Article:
Texas-based deepwater drilling contractor has filed a lawsuit in federal district court, seeking to block the Obama administration’s latest effort to temporarily halt new offshore drilling operations while the Department of the Interior investigates safety and technology concerns in light of the April 20 explosion of BP’s Deepwater Horizon oil rig. Ensco Offshore argues in their July 20 suit that the drilling suspension issued by the Interior is “substantially the same” as an earlier moratorium that was struck down in federal district court.
The administration originally issued a moratorium on deepwater drilling on May 28 that prohibited certain drilling operations from beginning work until November 30. However, this moratorium was struck down when a federal district court ruled in favor of a coalition of oil industry representatives, including Ensco, holding that the administration had not made sufficient findings that the banned drilling operations posed a threat of irreparable harm. The Fifth Circuit Court of Appeals then denied the administration’s motion to temporarily reinstate the moratorium pending the appeal. Read more.
Interior Secretary Ken Salazar issued a new drilling suspension on July 12 to address many of the concerns that prompted the district court to grant the injunction against the May 28 moratorium. While the suspension still prohibits many offshore drilling operations until November 30, it is based on new findings that some operations pose a substantial risk of irreparable harm due to safety concerns, insufficient blowout containment resources, and the strain on cleanup capabilities caused by the ongoing BP disaster. Unlike the May 28 moratorium, the suspension largely focuses on drilling technology, rather than water depth.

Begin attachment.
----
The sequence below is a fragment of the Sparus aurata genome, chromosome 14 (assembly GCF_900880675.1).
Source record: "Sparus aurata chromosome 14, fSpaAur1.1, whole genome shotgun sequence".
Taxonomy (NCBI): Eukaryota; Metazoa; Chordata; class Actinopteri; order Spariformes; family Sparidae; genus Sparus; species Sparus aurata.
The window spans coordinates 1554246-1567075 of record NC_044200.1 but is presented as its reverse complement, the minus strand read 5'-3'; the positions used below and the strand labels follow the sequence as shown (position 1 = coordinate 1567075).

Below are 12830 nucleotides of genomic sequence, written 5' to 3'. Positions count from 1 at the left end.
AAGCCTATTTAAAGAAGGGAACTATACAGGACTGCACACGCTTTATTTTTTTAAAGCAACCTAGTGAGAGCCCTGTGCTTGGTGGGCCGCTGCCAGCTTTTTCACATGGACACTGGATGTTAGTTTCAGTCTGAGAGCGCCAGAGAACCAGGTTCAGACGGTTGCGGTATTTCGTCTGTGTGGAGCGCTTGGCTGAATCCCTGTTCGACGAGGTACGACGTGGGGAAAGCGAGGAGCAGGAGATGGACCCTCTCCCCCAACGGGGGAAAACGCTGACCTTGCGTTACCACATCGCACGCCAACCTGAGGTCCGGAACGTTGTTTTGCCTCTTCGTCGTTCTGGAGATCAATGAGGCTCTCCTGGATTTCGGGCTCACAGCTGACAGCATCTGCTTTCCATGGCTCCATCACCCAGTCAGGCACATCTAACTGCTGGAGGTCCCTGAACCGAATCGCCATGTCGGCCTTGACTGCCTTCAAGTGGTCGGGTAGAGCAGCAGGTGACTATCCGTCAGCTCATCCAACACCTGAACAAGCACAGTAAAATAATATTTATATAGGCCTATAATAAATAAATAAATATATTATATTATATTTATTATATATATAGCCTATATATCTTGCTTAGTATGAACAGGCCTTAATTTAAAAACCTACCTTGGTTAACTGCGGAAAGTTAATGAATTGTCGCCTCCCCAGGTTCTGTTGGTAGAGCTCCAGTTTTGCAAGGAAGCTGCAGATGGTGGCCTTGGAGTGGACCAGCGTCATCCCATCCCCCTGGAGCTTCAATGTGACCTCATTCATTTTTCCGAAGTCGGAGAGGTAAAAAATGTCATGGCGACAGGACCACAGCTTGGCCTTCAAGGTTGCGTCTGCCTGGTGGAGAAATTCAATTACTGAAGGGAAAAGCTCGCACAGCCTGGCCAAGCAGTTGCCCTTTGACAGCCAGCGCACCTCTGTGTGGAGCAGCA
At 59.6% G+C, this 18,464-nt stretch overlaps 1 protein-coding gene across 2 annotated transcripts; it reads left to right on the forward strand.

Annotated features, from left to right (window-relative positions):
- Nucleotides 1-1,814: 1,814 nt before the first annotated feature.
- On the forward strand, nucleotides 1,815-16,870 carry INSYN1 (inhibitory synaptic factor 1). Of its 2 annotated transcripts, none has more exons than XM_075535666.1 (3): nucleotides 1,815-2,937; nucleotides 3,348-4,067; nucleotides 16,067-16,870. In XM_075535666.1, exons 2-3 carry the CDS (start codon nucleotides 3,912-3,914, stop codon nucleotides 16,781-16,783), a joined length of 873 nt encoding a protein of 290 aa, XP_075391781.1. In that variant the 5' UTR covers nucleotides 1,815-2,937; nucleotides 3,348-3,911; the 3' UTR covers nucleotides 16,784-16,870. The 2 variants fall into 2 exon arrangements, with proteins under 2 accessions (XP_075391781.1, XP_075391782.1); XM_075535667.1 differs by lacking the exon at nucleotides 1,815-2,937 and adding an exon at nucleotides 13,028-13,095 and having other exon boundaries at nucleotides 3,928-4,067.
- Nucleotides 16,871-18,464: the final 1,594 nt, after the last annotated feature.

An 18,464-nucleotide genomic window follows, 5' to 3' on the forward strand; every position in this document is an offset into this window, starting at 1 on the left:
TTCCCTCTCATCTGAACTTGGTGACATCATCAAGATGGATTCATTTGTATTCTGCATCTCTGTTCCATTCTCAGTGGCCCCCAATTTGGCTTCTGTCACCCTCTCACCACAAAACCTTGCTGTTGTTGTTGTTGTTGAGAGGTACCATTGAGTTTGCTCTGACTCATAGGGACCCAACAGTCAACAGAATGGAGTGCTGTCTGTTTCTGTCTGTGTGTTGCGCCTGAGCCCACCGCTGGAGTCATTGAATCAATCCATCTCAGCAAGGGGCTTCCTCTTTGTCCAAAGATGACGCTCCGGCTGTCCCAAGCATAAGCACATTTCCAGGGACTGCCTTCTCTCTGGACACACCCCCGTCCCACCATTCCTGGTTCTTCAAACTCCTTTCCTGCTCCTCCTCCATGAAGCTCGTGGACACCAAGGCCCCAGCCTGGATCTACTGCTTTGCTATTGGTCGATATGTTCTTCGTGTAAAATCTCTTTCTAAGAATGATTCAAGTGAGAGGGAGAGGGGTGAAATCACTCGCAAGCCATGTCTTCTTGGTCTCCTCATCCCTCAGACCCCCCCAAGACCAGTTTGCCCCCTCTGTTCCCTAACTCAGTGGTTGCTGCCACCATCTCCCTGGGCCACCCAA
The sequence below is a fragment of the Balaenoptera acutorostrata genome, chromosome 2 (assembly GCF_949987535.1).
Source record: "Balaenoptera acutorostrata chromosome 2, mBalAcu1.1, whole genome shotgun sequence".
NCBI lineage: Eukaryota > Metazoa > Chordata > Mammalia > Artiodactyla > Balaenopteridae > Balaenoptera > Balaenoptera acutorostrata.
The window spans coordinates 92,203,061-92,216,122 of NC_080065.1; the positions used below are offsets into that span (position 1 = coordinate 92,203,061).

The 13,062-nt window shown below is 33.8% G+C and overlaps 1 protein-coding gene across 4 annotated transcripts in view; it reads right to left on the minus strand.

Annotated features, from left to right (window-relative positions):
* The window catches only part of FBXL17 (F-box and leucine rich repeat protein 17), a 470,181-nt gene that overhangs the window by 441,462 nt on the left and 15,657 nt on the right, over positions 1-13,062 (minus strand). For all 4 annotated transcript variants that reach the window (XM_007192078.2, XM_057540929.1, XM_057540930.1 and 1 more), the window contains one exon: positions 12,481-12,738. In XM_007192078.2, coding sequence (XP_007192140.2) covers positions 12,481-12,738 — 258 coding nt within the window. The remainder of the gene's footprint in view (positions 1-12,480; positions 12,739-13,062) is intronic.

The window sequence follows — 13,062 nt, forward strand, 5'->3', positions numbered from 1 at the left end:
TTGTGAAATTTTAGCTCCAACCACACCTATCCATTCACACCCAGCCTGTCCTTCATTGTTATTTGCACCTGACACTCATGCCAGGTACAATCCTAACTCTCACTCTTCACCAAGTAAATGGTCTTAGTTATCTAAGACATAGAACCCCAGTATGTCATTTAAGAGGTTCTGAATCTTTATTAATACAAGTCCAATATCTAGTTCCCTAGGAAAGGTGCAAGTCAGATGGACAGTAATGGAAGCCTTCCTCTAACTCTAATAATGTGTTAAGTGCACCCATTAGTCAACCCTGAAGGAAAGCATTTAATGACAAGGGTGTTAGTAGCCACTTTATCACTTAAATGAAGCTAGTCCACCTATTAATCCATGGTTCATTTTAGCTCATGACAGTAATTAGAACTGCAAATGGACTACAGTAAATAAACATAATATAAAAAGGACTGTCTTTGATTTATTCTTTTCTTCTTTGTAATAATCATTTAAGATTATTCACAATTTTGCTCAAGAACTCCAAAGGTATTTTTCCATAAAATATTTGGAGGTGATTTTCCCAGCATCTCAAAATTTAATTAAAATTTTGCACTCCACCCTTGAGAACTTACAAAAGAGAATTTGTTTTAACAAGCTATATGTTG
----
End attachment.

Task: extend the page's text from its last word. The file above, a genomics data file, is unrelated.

Ensco’s July 20 suit argues that the administration’s revised ban on offshore drilling is a “thinly-veiled and impermissible attempt” to comply with the district court’s original order. The suit alleges that the new suspension creates “a state of uncertainty and confusion with resulting dire consequences upon the domestic offshore drilling industry in the Gulf of Mexico.” Ensco filed its suit before Judge Martin Feldman, the district court judge who struck down the first moratorium.
Feldman will also consider the administration’s motion to dismiss the original case in light of the revised drilling ban, which the administration claims supersedes the May 28 moratorium and renders the original case moot. Oil industry representatives claim that Feldman’s order should stay in place because the moratoria are substantially the same. Feldman recently issued an order declining to recuse himself from the proceedings, despite having a significant financial interest in the success of the oil industry’s case. Feldman has not commented or issued an order in either case, but his past rulings and financial holdings indicate that he may be more sympathetic to the oil industry.
On the same day that Ensco filed its suit, Salazar and two former Interior secretaries testified before a House joint committee hearing to discuss the BP oil disaster. Salazar defended the administration’s decision to continue fighting for the drilling ban, saying that he believes “it would be irresponsible to take our hand off the pause button given the current circumstance.” If Feldman again strikes down the drilling ban, it is likely that the administration will appeal to the Fifth Circuit.